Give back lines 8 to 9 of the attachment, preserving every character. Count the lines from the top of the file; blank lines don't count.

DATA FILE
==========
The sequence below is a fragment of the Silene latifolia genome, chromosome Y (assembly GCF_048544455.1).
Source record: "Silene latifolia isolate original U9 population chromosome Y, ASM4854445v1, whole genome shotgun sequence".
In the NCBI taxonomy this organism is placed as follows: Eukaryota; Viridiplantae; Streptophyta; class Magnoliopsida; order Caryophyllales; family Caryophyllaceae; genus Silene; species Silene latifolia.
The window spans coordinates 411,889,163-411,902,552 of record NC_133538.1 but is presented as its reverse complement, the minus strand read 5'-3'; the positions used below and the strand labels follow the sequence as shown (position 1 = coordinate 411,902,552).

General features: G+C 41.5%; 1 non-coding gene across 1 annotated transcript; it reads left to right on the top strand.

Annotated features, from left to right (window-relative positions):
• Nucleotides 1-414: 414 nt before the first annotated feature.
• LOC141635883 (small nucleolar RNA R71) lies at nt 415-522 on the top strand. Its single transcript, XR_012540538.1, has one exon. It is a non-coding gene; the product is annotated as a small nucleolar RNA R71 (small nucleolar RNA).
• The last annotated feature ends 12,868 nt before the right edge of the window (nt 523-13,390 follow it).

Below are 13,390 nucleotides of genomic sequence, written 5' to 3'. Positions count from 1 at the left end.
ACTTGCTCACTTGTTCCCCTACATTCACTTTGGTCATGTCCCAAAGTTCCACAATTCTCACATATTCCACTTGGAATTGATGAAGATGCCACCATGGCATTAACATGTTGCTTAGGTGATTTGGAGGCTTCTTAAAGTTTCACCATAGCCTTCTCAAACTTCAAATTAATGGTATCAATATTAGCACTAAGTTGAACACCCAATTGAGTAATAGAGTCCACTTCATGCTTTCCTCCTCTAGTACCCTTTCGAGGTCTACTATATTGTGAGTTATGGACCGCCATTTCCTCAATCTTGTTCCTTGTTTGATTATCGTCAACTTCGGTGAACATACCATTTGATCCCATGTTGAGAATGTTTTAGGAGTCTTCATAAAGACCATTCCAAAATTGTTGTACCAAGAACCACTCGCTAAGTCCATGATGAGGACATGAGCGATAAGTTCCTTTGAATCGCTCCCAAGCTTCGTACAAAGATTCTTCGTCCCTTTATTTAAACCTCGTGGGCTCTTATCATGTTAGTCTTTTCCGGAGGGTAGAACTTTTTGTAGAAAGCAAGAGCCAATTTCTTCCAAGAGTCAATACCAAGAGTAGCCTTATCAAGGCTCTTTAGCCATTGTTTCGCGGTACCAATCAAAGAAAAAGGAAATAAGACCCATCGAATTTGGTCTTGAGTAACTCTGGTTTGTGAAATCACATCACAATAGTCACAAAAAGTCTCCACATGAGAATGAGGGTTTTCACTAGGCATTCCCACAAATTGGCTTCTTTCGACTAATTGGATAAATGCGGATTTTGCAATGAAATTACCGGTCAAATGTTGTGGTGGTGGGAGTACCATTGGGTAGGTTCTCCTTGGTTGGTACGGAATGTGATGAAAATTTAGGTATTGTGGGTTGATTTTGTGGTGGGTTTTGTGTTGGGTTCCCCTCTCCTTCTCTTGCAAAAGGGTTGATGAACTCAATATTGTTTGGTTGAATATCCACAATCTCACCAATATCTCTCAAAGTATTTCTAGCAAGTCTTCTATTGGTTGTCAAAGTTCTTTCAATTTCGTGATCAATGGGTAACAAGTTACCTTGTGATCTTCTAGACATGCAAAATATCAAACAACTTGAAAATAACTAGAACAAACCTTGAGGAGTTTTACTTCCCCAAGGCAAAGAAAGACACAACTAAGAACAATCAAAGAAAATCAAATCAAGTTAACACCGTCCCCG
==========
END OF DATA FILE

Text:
• LOC141635883 (small nucleolar RNA R71) lies at nt 415-522 on the top strand. Its single transcript, XR_012540538.1, has one exon. It is a non-coding gene; the product is annotated as a small nucleolar RNA R71 (small nucleolar RNA).
• The last annotated feature ends 12,868 nt before the right edge of the window (nt 523-13,390 follow it).